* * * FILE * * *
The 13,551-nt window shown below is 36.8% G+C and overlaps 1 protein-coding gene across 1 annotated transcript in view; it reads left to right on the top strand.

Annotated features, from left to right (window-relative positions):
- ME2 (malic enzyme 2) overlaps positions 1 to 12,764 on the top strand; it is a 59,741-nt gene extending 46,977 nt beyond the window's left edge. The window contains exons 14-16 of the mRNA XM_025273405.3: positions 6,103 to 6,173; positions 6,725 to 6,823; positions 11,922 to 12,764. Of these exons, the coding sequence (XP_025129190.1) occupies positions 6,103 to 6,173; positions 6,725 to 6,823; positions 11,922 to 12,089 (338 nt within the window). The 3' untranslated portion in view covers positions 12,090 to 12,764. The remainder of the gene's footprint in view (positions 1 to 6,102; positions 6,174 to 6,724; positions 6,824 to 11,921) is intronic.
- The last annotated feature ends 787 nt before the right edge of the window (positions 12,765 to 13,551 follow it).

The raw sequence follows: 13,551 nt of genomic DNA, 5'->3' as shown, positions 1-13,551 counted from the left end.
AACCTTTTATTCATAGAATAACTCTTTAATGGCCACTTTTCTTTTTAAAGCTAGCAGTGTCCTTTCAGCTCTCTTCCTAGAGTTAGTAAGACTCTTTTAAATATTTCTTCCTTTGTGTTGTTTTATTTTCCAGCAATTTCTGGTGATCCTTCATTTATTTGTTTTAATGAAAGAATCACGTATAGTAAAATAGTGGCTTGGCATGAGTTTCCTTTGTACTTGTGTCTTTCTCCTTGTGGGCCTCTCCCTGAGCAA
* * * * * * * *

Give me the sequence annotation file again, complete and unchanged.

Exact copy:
The 13,551-nt window shown below is 36.8% G+C and overlaps 1 protein-coding gene across 1 annotated transcript in view; it reads left to right on the top strand.

Annotated features, from left to right (window-relative positions):
- ME2 (malic enzyme 2) overlaps positions 1 to 12,764 on the top strand; it is a 59,741-nt gene extending 46,977 nt beyond the window's left edge. The window contains exons 14-16 of the mRNA XM_025273405.3: positions 6,103 to 6,173; positions 6,725 to 6,823; positions 11,922 to 12,764. Of these exons, the coding sequence (XP_025129190.1) occupies positions 6,103 to 6,173; positions 6,725 to 6,823; positions 11,922 to 12,089 (338 nt within the window). The 3' untranslated portion in view covers positions 12,090 to 12,764. The remainder of the gene's footprint in view (positions 1 to 6,102; positions 6,174 to 6,724; positions 6,824 to 11,921) is intronic.
- The last annotated feature ends 787 nt before the right edge of the window (positions 12,765 to 13,551 follow it).

The raw sequence follows: 13,551 nt of genomic DNA, 5'->3' as shown, positions 1-13,551 counted from the left end.
AACCTTTTATTCATAGAATAACTCTTTAATGGCCACTTTTCTTTTTAAAGCTAGCAGTGTCCTTTCAGCTCTCTTCCTAGAGTTAGTAAGACTCTTTTAAATATTTCTTCCTTTGTGTTGTTTTATTTTCCAGCAATTTCTGGTGATCCTTCATTTATTTGTTTTAATGAAAGAATCACGTATAGTAAAATAGTGGCTTGGCATGAGTTTCCTTTGTACTTGTGTCTTTCTCCTTGTGGGCCTCTCCCTGAGCAA